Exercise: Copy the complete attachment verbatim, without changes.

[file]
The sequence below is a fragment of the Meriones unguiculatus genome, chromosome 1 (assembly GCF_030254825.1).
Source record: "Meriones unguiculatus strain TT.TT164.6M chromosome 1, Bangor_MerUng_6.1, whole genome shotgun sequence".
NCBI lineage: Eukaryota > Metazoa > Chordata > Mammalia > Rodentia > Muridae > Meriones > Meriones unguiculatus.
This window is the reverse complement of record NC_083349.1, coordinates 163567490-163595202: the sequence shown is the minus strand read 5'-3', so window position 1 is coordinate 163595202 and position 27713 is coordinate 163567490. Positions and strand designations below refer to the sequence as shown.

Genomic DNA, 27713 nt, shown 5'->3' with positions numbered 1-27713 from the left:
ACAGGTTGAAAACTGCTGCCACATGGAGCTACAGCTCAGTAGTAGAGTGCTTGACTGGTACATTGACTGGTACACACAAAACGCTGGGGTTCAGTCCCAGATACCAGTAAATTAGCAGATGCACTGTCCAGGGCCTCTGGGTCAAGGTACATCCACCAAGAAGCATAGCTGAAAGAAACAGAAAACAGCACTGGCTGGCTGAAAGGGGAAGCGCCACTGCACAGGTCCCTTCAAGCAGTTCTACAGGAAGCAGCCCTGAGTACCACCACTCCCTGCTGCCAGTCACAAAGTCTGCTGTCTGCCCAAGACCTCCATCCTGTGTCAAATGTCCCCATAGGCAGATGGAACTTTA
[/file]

The sequence below is a fragment of the Meriones unguiculatus genome, chromosome 1 (assembly GCF_030254825.1).
Source record: "Meriones unguiculatus strain TT.TT164.6M chromosome 1, Bangor_MerUng_6.1, whole genome shotgun sequence".
NCBI lineage: Eukaryota > Metazoa > Chordata > Mammalia > Rodentia > Muridae > Meriones > Meriones unguiculatus.
This window is the reverse complement of record NC_083349.1, coordinates 163567490-163595202: the sequence shown is the minus strand read 5'-3', so window position 1 is coordinate 163595202 and position 27713 is coordinate 163567490. Positions and strand designations below refer to the sequence as shown.

Genomic DNA, 27713 nt, shown 5'->3' with positions numbered 1-27713 from the left:
ACAGGTTGAAAACTGCTGCCACATGGAGCTACAGCTCAGTAGTAGAGTGCTTGACTGGTACATTGACTGGTACACACAAAACGCTGGGGTTCAGTCCCAGATACCAGTAAATTAGCAGATGCACTGTCCAGGGCCTCTGGGTCAAGGTACATCCACCAAGAAGCATAGCTGAAAGAAACAGAAAACAGCACTGGCTGGCTGAAAGGGGAAGCGCCACTGCACAGGTCCCTTCAAGCAGTTCTACAGGAAGCAGCCCTGAGTACCACCACTCCCTGCTGCCAGTCACAAAGTCTGCTGTCTGCCCAAGACCTCCATCCTGTGTCAAATGTCCCCATAGGCAGATGGAACTTTA